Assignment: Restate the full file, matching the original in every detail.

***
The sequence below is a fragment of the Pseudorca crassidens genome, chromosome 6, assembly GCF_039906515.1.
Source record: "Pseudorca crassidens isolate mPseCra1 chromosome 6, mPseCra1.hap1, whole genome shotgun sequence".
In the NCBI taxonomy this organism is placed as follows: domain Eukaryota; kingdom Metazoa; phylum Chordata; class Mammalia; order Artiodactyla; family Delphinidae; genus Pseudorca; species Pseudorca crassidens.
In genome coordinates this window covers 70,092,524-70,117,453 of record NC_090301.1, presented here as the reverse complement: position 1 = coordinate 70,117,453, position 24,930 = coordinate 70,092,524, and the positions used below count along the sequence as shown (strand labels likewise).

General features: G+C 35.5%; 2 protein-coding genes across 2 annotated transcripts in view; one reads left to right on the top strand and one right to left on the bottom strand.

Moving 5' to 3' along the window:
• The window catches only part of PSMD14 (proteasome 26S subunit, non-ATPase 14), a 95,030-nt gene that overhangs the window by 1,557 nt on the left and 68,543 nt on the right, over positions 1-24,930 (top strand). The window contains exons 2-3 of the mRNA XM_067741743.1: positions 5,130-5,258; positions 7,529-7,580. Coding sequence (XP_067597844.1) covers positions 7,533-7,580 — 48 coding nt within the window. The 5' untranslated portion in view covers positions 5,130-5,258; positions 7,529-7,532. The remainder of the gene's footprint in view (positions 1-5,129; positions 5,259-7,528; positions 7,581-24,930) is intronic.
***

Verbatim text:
The sequence below is a fragment of the Pseudorca crassidens genome, chromosome 6, assembly GCF_039906515.1.
Source record: "Pseudorca crassidens isolate mPseCra1 chromosome 6, mPseCra1.hap1, whole genome shotgun sequence".
In the NCBI taxonomy this organism is placed as follows: domain Eukaryota; kingdom Metazoa; phylum Chordata; class Mammalia; order Artiodactyla; family Delphinidae; genus Pseudorca; species Pseudorca crassidens.
In genome coordinates this window covers 70,092,524-70,117,453 of record NC_090301.1, presented here as the reverse complement: position 1 = coordinate 70,117,453, position 24,930 = coordinate 70,092,524, and the positions used below count along the sequence as shown (strand labels likewise).

General features: G+C 35.5%; 2 protein-coding genes across 2 annotated transcripts in view; one reads left to right on the top strand and one right to left on the bottom strand.

Moving 5' to 3' along the window:
• The window catches only part of PSMD14 (proteasome 26S subunit, non-ATPase 14), a 95,030-nt gene that overhangs the window by 1,557 nt on the left and 68,543 nt on the right, over positions 1-24,930 (top strand). The window contains exons 2-3 of the mRNA XM_067741743.1: positions 5,130-5,258; positions 7,529-7,580. Coding sequence (XP_067597844.1) covers positions 7,533-7,580 — 48 coding nt within the window. The 5' untranslated portion in view covers positions 5,130-5,258; positions 7,529-7,532. The remainder of the gene's footprint in view (positions 1-5,129; positions 5,259-7,528; positions 7,581-24,930) is intronic.